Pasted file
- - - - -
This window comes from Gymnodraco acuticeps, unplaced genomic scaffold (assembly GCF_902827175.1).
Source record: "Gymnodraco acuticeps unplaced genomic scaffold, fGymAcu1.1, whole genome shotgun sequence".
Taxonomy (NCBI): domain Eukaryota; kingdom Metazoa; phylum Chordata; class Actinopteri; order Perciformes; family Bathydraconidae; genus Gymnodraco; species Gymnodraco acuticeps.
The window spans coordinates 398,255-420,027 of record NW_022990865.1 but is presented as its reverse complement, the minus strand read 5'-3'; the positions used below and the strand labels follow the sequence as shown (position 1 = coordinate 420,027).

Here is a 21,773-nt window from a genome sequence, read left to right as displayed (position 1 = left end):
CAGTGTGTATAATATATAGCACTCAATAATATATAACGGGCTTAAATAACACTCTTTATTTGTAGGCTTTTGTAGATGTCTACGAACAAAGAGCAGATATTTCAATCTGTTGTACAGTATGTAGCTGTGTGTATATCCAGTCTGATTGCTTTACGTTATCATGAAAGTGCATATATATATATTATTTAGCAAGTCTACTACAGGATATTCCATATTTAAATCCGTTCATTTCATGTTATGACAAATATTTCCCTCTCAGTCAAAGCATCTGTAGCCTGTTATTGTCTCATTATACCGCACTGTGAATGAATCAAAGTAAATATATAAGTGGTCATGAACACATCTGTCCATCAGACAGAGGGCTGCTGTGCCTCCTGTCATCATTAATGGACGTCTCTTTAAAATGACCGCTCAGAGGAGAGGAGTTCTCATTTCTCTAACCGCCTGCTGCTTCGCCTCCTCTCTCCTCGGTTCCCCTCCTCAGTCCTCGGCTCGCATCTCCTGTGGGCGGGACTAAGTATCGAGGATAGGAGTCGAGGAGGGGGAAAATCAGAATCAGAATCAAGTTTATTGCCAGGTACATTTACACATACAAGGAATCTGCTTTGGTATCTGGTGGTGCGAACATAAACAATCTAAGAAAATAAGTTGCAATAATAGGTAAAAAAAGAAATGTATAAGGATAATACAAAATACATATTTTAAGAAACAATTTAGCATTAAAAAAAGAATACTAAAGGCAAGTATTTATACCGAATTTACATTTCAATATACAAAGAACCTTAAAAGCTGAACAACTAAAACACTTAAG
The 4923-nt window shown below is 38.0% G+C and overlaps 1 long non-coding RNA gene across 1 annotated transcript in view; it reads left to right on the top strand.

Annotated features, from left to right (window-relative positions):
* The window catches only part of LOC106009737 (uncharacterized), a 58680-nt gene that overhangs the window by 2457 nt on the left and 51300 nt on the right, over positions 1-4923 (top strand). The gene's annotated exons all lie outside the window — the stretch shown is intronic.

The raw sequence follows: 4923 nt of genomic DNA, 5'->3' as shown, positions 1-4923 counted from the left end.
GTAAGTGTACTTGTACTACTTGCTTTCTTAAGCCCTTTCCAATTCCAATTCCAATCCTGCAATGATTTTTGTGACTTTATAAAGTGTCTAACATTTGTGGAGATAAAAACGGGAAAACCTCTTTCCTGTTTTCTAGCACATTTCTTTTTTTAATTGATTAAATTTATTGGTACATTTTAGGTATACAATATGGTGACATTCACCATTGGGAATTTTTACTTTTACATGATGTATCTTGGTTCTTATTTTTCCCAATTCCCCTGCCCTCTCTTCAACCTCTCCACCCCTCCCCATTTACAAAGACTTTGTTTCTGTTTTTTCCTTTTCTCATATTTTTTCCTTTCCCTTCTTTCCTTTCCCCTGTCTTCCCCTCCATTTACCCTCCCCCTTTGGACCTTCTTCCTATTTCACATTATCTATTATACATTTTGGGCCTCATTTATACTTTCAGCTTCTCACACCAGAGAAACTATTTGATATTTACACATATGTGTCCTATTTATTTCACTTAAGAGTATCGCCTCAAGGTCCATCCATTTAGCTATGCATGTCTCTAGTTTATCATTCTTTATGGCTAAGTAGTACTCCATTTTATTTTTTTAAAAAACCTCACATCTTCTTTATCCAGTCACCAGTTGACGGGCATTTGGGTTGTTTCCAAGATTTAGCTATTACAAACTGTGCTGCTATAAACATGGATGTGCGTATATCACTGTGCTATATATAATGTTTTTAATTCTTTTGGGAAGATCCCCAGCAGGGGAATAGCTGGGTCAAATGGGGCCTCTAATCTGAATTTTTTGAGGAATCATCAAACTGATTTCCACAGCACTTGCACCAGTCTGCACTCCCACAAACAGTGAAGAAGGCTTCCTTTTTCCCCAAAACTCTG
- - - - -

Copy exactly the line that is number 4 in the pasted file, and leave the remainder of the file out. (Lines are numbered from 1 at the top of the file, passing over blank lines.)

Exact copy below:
The window spans coordinates 398,255-420,027 of record NW_022990865.1 but is presented as its reverse complement, the minus strand read 5'-3'; the positions used below and the strand labels follow the sequence as shown (position 1 = coordinate 420,027).